Corruption disables corporate transparency in Hungary, survey says

A Transparency International (TI) study released this month shows that Hungary state-run companies often fail to meet transparency criteria established by law, much less go the extra mile and actually let citizens review their activities easily.

While some corporate leaders said they experienced no corruption, several others said the situation was the exact opposite. “This is a feudal society, not a civic one, where loyalty overrides every other virtue both in the public and the private sector,” one corporate leader told TI according to an article published by anti-corruption and investigative journalism watchdog, atlatszo.hu.

The survey concluded that the majority of Hungarian state-owned companies should be taught about the drawbacks of opacity, then led to a formal adherence to law, which would eventually give way to a genuine change of mentality, permeating corporate culture.

While state-run companies have said for a long time they strive for transparency and efficiency they have had less than adequate training and other programmes to affect real change in their corporate culture. There have been no legal recommendations, no monitoring or control systems in place. The infrastructure has proven inadequate when it was exposed to a high volume of public record requests.

To gain an international benchmark TI surveyed state-owned and exchange-traded companies in Canada, Germany, France, Britain and Belgium, as well as the Czech Republic and Poland. State post office and rail companies were often targeted, as were corporations like Michelin or BMW.

Overall efforts at transparency were greater at exchange-traded corporations than at state-owned ones but there were positive examples in the latter as well, such as the Polish railway or post office companies, which provided accessible information about their operations online, TI found.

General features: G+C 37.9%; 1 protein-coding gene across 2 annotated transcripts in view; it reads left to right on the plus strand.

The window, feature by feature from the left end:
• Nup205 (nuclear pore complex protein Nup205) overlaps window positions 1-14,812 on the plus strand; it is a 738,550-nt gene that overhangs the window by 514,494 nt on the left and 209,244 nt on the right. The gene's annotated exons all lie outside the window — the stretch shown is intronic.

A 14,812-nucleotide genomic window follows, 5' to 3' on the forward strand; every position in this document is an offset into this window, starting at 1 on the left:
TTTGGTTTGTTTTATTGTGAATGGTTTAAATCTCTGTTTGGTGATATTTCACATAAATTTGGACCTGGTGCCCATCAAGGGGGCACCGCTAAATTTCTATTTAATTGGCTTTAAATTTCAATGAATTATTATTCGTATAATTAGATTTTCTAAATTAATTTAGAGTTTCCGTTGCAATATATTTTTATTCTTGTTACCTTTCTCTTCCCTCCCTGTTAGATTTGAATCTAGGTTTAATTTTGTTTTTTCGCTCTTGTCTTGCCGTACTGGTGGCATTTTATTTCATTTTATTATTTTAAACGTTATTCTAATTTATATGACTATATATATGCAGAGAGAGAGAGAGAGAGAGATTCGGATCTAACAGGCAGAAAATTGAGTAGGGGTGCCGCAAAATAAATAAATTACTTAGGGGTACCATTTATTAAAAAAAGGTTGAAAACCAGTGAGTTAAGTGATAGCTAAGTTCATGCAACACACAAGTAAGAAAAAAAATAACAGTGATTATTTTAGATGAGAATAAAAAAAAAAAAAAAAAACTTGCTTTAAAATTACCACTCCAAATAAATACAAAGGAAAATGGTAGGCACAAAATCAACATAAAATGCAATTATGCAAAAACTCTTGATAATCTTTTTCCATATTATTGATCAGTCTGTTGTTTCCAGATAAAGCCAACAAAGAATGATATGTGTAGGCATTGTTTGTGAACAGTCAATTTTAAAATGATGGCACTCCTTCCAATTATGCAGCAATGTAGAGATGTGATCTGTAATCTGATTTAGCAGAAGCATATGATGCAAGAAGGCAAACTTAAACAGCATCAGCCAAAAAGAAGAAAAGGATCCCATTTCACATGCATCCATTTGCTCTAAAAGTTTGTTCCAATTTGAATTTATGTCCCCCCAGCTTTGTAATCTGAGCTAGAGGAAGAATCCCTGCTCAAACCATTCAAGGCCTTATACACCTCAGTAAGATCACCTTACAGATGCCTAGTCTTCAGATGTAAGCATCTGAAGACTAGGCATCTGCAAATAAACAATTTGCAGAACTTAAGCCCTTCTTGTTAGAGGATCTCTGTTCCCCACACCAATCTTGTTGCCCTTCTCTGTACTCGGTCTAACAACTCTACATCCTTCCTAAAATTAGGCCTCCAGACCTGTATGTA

Conversely, Hungarian state-owned companies barely met the legal minimum, and the majority were doing less than legal requirements – in other words, they were breaking the law.

Hungary’s state-owned financial and transportation companies were more transparent, while agricultural and public service companies were more likely to be in breach of legal requirements. Bigger companies laid more emphasis on transparency than smaller ones.

The most common measures were publicly available procurement rules and secrecy statements, while ethics hot lines were far less common, as were separate compliance divisions.

TI attempted to interview corporate leaders but did not get very far especially with companies where the efforts at transparency were inadequate. Those corporate leaders who did stand for an interview often said that efforts were exhausted at meeting the legal minimum even though the room for improvement was vast.

Read this article in Hungarian here, posted on 08 May 2014.
Translated by atlatszo.hu volunteers.